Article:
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by Valerie

June, 2005

Neon Skimmer

neon skimmer

Our subject this month is the stunning neon skimmer (Libellula croceipennis). These dragonflies appeared in our yard shortly after we installed the first pond. They have remained the dominant species ever since and lay eggs in both ponds as well as sometimes in a shallow dish that we try to keep filled. There are over 20 species belonging to the genus Libellula in North America. They are also called the King Skimmers. The neon skimmer is a typical example, being robust, large, fast, aggressive, and colorful.

Dragonflies have aquatic larvae, which is why the ponds attract them. The larvae, or nymphs, are top predators when there are no fish, and eat just about anything that is small enough for them to catch. They do an admirable job of controlling mosquitoes, which they capture by using a unique lower jaw mechanism that shoots forward to grasp prey. The larvae usually just walk about on the bottom or on vegetation, but are also able to swim using water pumped quickly out the anus for propulsion. This is possible because the nymph's gills are located within the body cavity and water is constantly drawn in and out of the anus to aerate them. It is sort of like jetting around by sneezing out the wrong end.

When the larvae are mature, they must leave the water and will shed their skin, emerging as winged adults. Many species of dragonfly are not really sexually mature at that point, but take a few more days to develop before they can mate. In the interim, their colors often change, sometimes dramatically.

The neon skimmers in our yard are usually males, which watch from favorite vantage points and defend territories (the ponds), chasing off all intruders. They have attacked me if I wear a red shirt, and will buzz the dog when she gets a drink. Ruby-throated hummingbirds and the neon skimmers sometimes chase each other, at times all the way around our house. The funny thing about this is that each animal is defending a different resource; the dragonfly wants the pond and the bird wants the flowers in the nearby gardens.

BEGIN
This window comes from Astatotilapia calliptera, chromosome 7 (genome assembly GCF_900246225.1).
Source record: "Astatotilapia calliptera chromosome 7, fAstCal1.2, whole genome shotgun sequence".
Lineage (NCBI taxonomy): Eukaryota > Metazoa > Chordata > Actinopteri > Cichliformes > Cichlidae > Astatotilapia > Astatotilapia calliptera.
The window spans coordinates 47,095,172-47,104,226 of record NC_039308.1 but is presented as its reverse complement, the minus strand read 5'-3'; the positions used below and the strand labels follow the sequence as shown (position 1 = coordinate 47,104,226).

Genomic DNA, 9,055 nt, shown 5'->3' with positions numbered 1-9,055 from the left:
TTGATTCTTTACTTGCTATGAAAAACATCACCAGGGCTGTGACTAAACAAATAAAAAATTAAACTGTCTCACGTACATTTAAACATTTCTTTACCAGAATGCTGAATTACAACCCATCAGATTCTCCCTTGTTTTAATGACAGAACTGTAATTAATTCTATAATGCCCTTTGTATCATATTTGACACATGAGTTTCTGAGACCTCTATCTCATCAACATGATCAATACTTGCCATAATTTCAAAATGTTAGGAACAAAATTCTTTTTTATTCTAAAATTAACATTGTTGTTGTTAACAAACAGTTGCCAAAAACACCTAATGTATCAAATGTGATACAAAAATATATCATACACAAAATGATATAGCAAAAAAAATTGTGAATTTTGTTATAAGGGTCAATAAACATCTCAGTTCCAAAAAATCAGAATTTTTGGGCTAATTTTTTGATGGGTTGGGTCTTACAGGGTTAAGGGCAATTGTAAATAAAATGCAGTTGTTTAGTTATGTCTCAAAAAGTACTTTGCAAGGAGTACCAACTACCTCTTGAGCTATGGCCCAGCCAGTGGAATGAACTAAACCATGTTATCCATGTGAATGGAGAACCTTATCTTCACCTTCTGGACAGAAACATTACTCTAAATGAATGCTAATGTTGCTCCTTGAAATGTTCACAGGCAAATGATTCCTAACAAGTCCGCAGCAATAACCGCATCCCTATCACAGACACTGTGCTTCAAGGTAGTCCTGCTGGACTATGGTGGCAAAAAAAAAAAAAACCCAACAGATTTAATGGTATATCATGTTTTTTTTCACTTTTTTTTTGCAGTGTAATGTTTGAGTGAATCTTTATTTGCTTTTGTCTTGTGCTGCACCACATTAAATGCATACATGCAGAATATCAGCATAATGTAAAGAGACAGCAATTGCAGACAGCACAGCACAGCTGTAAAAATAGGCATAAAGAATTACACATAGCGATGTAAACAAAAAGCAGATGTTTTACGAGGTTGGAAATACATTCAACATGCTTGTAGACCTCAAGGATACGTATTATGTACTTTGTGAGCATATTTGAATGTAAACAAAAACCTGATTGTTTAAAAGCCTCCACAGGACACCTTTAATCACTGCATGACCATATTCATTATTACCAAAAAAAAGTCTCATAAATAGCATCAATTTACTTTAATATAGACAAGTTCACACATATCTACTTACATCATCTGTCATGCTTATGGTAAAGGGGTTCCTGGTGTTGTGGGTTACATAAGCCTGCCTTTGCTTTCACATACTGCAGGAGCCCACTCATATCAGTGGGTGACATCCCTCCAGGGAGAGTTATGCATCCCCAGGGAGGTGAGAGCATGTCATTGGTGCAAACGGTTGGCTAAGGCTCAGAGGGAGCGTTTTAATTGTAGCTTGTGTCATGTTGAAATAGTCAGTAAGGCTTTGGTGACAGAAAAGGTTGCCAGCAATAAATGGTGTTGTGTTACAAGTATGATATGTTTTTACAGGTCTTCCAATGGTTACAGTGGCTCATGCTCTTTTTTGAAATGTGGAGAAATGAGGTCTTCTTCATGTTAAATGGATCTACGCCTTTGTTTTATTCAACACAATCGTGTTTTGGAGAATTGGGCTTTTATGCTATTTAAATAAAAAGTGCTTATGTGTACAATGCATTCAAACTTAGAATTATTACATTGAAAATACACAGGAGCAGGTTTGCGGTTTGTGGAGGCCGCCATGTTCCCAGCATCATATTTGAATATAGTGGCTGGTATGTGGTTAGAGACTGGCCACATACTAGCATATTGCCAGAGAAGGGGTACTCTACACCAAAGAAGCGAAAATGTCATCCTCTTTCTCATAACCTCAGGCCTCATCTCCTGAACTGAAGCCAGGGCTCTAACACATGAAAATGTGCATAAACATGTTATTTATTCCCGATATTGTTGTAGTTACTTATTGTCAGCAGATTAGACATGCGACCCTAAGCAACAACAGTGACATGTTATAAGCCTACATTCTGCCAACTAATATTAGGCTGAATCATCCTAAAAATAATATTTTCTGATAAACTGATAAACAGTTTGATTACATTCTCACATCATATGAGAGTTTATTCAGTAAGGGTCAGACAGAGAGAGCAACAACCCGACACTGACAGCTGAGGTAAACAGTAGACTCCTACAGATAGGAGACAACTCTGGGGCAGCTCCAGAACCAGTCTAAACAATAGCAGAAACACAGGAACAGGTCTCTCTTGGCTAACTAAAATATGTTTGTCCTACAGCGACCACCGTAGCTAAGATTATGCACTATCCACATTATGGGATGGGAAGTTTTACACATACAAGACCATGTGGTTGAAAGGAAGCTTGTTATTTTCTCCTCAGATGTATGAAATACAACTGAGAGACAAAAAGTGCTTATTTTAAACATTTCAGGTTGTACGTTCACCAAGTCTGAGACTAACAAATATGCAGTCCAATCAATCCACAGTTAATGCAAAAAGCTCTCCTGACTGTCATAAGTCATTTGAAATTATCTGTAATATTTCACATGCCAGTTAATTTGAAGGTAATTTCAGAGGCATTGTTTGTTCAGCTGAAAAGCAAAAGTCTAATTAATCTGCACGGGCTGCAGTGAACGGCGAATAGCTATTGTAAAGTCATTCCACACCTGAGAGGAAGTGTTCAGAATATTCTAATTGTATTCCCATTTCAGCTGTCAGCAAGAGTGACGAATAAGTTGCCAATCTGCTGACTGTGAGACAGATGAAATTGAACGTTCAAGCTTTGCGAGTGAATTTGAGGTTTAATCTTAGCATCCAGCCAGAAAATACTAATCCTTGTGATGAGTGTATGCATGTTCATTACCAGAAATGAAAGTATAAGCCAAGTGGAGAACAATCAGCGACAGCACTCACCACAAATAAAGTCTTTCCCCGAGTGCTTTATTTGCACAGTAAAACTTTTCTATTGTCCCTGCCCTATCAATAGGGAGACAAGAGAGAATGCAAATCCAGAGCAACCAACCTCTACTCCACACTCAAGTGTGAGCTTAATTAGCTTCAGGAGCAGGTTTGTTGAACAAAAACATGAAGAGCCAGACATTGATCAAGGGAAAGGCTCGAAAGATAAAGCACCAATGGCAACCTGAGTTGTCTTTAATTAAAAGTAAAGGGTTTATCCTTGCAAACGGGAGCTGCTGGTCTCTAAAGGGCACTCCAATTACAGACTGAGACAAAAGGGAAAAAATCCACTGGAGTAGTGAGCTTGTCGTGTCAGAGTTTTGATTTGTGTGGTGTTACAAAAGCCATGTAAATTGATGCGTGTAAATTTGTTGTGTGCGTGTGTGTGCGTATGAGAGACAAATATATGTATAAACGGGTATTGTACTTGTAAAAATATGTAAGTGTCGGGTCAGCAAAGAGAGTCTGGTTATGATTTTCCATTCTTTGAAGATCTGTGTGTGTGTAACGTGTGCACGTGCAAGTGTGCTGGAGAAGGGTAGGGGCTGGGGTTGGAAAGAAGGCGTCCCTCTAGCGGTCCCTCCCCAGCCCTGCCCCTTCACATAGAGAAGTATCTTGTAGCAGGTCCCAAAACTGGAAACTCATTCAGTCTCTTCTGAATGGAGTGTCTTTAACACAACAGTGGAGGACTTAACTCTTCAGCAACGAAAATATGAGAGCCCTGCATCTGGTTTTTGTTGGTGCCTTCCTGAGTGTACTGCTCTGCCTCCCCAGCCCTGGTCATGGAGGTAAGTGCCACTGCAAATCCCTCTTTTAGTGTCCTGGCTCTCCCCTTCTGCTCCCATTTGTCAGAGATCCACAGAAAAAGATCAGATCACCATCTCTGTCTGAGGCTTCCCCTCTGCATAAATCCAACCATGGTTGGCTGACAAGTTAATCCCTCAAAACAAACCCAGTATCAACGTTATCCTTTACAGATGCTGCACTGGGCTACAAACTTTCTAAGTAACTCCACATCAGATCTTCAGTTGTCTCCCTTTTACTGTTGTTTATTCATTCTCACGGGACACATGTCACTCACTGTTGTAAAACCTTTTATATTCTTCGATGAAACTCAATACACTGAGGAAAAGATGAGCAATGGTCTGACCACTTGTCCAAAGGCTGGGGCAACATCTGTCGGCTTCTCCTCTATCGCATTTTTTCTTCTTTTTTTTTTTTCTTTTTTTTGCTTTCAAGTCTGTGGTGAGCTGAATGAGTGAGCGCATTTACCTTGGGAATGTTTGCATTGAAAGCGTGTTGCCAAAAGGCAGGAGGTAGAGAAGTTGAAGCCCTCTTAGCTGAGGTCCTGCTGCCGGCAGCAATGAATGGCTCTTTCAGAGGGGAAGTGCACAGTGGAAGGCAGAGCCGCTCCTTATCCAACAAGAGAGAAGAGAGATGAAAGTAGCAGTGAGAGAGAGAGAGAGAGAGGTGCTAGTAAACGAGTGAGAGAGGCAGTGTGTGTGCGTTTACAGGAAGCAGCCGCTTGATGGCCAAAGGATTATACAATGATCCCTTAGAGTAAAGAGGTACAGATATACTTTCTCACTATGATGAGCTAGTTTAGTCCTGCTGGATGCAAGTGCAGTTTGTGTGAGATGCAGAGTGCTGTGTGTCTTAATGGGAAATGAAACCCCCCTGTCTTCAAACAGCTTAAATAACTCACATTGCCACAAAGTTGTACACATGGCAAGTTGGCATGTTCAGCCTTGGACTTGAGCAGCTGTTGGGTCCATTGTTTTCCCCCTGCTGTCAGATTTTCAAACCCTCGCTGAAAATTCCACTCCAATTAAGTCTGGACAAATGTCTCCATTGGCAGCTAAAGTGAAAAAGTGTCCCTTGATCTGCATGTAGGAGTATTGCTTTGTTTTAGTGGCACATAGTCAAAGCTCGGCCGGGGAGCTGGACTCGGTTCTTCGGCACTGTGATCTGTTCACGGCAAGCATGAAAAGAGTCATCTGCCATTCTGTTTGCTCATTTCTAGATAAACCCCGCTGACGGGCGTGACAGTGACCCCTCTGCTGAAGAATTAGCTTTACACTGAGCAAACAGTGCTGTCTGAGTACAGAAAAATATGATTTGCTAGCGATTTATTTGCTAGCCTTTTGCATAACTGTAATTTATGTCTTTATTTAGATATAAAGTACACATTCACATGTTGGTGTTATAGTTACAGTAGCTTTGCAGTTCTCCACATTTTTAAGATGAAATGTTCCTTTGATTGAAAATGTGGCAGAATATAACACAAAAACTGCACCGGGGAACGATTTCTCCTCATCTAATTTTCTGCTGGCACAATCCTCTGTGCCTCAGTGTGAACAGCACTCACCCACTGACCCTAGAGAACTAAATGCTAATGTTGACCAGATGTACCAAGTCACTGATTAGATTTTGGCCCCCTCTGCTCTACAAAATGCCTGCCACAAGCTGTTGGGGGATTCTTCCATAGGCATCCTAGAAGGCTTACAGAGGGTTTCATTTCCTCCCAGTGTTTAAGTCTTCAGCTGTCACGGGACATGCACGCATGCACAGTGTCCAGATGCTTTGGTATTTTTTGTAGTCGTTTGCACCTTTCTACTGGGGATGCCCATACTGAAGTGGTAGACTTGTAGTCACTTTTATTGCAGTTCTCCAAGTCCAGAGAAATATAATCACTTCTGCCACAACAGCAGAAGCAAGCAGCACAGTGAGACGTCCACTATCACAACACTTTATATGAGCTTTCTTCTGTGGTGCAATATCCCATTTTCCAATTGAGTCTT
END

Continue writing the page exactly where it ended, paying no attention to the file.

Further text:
All the energy exerted by the males is for one purpose: to mate with the golden-brown females that find the ponds to their liking. These dragonflies mate while flying. Then the male hangs around as the female deposits eggs in the water. She makes scores of circular motions, dipping her tail into the water each time and laying an egg. Whenever she does this, a drop of water is sent flying. It sometimes lands in the water and sometimes out of the pond. If it does hit the water, it has the effect of occasionally luring the fish from the actual egg, which then floats safely down into the water plants. Most of the time, though, the fish simply eat each egg. The dragonflies do change position quite often, which gives a slightly better chance that some eggs will go undetected. Of course, the eggs laid in a small dish are safe from fish, so there are usually a fair number of nymphs in that water.

Neon skimmers start to appear in May and can usually be seen all summer long. They add a delightful spot of color to the gardens, as lovely as any flower.

(More information on the Neon Skimmer is available in "larvalbug's garden.")

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